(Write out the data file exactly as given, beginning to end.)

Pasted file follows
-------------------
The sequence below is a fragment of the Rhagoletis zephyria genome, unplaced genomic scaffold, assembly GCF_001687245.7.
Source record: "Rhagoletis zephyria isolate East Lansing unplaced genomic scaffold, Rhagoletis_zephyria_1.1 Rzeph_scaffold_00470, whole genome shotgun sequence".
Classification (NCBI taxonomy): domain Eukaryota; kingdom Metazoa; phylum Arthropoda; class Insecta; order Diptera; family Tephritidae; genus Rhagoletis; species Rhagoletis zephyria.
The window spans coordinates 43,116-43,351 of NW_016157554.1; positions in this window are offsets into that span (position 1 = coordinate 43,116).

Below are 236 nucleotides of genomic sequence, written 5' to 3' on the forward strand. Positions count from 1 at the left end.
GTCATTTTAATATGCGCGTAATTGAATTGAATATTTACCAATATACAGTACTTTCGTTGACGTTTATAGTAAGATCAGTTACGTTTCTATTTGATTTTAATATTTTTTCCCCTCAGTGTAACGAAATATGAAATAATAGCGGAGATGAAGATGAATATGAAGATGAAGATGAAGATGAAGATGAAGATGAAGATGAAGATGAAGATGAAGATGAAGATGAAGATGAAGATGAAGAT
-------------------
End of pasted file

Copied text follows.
The sequence below is a fragment of the Rhagoletis zephyria genome, unplaced genomic scaffold, assembly GCF_001687245.7.
Source record: "Rhagoletis zephyria isolate East Lansing unplaced genomic scaffold, Rhagoletis_zephyria_1.1 Rzeph_scaffold_00470, whole genome shotgun sequence".
Classification (NCBI taxonomy): domain Eukaryota; kingdom Metazoa; phylum Arthropoda; class Insecta; order Diptera; family Tephritidae; genus Rhagoletis; species Rhagoletis zephyria.
The window spans coordinates 43,116-43,351 of NW_016157554.1; positions in this window are offsets into that span (position 1 = coordinate 43,116).

Below are 236 nucleotides of genomic sequence, written 5' to 3' on the forward strand. Positions count from 1 at the left end.
GTCATTTTAATATGCGCGTAATTGAATTGAATATTTACCAATATACAGTACTTTCGTTGACGTTTATAGTAAGATCAGTTACGTTTCTATTTGATTTTAATATTTTTTCCCCTCAGTGTAACGAAATATGAAATAATAGCGGAGATGAAGATGAATATGAAGATGAAGATGAAGATGAAGATGAAGATGAAGATGAAGATGAAGATGAAGATGAAGATGAAGATGAAGATGAAGAT